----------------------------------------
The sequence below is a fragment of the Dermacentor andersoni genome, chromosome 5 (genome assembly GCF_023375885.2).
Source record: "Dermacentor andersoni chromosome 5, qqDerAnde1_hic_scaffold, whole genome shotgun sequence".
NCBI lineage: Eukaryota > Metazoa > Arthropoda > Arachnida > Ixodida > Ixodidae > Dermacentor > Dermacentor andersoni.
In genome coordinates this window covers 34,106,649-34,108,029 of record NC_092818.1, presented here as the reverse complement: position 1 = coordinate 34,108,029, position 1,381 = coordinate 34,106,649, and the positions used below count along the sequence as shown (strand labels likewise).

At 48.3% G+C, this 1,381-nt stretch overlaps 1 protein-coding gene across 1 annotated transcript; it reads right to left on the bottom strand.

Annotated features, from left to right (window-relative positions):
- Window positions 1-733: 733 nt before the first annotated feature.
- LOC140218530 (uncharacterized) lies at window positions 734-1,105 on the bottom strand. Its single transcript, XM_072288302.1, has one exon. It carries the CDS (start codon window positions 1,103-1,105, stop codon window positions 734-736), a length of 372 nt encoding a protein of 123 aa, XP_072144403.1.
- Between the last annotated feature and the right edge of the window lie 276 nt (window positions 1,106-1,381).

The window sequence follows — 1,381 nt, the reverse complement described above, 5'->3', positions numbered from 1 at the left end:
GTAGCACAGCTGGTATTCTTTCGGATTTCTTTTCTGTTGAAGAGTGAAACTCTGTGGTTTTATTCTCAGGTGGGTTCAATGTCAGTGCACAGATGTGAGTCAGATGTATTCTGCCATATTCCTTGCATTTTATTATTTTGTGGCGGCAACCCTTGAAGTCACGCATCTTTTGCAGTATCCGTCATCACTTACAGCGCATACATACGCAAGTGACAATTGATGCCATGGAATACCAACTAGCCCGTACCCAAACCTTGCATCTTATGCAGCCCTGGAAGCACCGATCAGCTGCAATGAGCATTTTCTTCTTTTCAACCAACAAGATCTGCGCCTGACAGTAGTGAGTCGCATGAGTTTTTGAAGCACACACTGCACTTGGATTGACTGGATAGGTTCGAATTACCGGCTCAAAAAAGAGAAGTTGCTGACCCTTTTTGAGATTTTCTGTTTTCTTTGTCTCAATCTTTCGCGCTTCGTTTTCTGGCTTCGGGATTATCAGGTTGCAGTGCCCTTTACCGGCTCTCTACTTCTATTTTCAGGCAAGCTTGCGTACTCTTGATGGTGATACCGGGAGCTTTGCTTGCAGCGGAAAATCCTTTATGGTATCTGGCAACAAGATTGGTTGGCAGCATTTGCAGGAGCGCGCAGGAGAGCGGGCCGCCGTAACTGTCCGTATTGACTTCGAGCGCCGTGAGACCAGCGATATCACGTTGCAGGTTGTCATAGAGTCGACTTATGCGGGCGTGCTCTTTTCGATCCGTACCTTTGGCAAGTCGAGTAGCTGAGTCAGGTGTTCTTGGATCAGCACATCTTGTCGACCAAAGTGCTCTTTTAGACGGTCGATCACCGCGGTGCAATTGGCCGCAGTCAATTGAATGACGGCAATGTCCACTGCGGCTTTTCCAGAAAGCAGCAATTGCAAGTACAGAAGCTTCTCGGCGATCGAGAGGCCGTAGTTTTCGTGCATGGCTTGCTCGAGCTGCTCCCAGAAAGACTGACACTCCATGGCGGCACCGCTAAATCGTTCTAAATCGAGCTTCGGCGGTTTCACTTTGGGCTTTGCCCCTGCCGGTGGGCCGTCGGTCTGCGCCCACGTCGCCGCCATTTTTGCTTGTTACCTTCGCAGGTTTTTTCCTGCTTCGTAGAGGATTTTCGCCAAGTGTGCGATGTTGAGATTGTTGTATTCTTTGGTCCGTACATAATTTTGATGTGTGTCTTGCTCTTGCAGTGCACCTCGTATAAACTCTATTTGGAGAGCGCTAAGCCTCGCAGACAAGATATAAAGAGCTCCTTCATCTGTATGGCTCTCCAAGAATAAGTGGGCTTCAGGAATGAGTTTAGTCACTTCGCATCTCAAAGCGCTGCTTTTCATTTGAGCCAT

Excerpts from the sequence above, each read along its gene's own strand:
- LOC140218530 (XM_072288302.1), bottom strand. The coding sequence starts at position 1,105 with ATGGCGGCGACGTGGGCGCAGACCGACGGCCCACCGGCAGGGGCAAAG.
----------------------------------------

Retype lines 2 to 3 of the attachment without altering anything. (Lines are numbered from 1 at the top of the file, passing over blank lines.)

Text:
Source record: "Dermacentor andersoni chromosome 5, qqDerAnde1_hic_scaffold, whole genome shotgun sequence".
NCBI lineage: Eukaryota > Metazoa > Arthropoda > Arachnida > Ixodida > Ixodidae > Dermacentor > Dermacentor andersoni.